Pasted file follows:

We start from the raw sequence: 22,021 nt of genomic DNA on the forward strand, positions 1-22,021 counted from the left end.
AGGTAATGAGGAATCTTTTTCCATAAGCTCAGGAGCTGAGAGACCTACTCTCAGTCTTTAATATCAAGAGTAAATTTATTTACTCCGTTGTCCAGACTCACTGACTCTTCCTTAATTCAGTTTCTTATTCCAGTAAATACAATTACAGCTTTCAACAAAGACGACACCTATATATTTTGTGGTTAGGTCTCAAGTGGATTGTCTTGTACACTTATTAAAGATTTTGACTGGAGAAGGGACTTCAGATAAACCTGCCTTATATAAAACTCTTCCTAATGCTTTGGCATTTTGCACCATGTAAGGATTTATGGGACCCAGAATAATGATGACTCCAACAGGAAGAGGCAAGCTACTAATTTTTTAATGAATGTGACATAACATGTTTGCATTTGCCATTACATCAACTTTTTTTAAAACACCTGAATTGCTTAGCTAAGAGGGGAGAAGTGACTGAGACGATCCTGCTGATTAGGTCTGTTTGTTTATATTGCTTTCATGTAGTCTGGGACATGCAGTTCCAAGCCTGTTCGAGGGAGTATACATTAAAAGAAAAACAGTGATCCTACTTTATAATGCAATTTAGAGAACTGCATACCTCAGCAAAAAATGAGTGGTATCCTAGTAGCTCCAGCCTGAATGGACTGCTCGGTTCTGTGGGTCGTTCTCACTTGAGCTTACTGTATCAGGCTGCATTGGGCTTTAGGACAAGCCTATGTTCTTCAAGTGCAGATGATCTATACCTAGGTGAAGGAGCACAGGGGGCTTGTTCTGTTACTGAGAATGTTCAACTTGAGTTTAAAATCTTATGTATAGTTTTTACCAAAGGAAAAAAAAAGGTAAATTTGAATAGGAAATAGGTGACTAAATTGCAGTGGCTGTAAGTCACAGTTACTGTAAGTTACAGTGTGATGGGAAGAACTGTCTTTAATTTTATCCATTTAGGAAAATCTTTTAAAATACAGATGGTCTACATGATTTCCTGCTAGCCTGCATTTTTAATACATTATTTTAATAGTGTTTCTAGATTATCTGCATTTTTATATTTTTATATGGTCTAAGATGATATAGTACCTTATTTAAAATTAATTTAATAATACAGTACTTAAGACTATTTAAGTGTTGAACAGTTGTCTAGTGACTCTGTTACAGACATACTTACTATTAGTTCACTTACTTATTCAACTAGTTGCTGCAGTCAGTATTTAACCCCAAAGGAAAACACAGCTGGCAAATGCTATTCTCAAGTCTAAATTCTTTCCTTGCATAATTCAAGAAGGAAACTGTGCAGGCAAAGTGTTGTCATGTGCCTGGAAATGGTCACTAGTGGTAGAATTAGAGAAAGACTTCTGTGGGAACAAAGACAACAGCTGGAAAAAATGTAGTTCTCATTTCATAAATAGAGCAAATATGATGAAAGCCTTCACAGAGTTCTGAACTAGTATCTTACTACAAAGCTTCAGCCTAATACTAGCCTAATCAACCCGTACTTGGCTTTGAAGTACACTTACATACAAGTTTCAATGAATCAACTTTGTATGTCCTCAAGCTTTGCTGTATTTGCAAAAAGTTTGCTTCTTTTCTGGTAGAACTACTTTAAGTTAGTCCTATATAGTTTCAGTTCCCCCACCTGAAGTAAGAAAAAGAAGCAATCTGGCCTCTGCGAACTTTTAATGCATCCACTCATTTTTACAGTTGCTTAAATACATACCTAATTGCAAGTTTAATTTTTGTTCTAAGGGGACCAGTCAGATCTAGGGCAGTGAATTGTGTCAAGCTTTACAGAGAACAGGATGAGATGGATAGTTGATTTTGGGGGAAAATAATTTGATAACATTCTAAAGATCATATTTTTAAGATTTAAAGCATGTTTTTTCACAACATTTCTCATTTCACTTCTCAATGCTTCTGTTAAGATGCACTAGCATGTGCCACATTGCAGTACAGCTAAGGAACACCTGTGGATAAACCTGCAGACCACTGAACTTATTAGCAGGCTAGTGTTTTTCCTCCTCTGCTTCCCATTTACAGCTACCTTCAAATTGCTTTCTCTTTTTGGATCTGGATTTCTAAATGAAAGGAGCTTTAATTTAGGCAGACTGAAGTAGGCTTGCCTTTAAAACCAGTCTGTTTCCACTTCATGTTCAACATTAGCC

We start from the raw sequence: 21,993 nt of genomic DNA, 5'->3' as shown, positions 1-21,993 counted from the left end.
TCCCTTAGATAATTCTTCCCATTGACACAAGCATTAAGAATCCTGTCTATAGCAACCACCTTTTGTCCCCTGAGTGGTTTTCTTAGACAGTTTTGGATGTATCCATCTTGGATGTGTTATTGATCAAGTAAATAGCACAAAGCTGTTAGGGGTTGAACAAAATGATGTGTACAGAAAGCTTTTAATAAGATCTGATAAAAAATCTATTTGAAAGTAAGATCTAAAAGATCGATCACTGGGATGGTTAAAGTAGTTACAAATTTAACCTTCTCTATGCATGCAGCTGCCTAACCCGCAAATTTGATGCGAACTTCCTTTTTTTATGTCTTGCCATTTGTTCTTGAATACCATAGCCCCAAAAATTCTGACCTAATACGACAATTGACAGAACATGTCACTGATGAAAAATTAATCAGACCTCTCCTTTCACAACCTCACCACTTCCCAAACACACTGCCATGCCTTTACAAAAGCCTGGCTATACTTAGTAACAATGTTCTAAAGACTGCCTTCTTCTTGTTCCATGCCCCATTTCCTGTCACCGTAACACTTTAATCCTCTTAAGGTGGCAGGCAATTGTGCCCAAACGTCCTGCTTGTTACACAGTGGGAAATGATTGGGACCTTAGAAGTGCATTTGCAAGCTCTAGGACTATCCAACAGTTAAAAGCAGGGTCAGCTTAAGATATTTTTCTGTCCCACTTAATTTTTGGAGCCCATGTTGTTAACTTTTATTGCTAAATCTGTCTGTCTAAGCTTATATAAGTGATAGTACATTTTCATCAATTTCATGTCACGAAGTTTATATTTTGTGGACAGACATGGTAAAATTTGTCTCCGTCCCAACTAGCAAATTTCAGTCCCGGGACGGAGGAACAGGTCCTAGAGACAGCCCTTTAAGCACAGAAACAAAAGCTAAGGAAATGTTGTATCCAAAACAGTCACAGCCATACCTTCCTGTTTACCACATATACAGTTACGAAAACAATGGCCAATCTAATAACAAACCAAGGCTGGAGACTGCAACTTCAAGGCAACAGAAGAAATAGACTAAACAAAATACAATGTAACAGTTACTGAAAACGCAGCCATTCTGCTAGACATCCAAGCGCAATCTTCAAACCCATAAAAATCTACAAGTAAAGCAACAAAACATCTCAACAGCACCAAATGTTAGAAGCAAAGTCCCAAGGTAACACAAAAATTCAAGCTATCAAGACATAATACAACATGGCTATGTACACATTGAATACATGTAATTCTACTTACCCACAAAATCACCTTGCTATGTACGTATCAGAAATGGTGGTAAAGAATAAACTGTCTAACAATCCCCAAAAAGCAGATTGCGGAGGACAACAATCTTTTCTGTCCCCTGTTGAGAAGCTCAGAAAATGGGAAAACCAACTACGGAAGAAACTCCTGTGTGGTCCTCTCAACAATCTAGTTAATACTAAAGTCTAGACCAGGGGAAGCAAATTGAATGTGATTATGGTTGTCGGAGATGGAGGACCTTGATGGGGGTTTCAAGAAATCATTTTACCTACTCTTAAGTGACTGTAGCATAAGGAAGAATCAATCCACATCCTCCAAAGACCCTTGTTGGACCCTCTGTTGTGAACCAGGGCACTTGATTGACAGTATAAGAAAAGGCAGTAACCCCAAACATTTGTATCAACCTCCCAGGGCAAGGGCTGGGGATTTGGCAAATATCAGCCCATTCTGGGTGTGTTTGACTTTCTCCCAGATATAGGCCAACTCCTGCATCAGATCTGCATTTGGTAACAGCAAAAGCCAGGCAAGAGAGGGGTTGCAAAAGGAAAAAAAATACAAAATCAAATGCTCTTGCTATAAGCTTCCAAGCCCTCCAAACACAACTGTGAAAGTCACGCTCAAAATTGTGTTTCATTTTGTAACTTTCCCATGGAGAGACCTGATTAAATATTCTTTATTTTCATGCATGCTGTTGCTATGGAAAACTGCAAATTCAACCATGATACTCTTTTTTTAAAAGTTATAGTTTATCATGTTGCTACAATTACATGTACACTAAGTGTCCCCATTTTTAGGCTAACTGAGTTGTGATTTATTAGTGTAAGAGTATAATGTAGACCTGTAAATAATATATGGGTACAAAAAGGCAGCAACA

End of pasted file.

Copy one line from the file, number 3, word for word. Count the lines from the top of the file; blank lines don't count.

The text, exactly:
We start from the raw sequence: 21,993 nt of genomic DNA, 5'->3' as shown, positions 1-21,993 counted from the left end.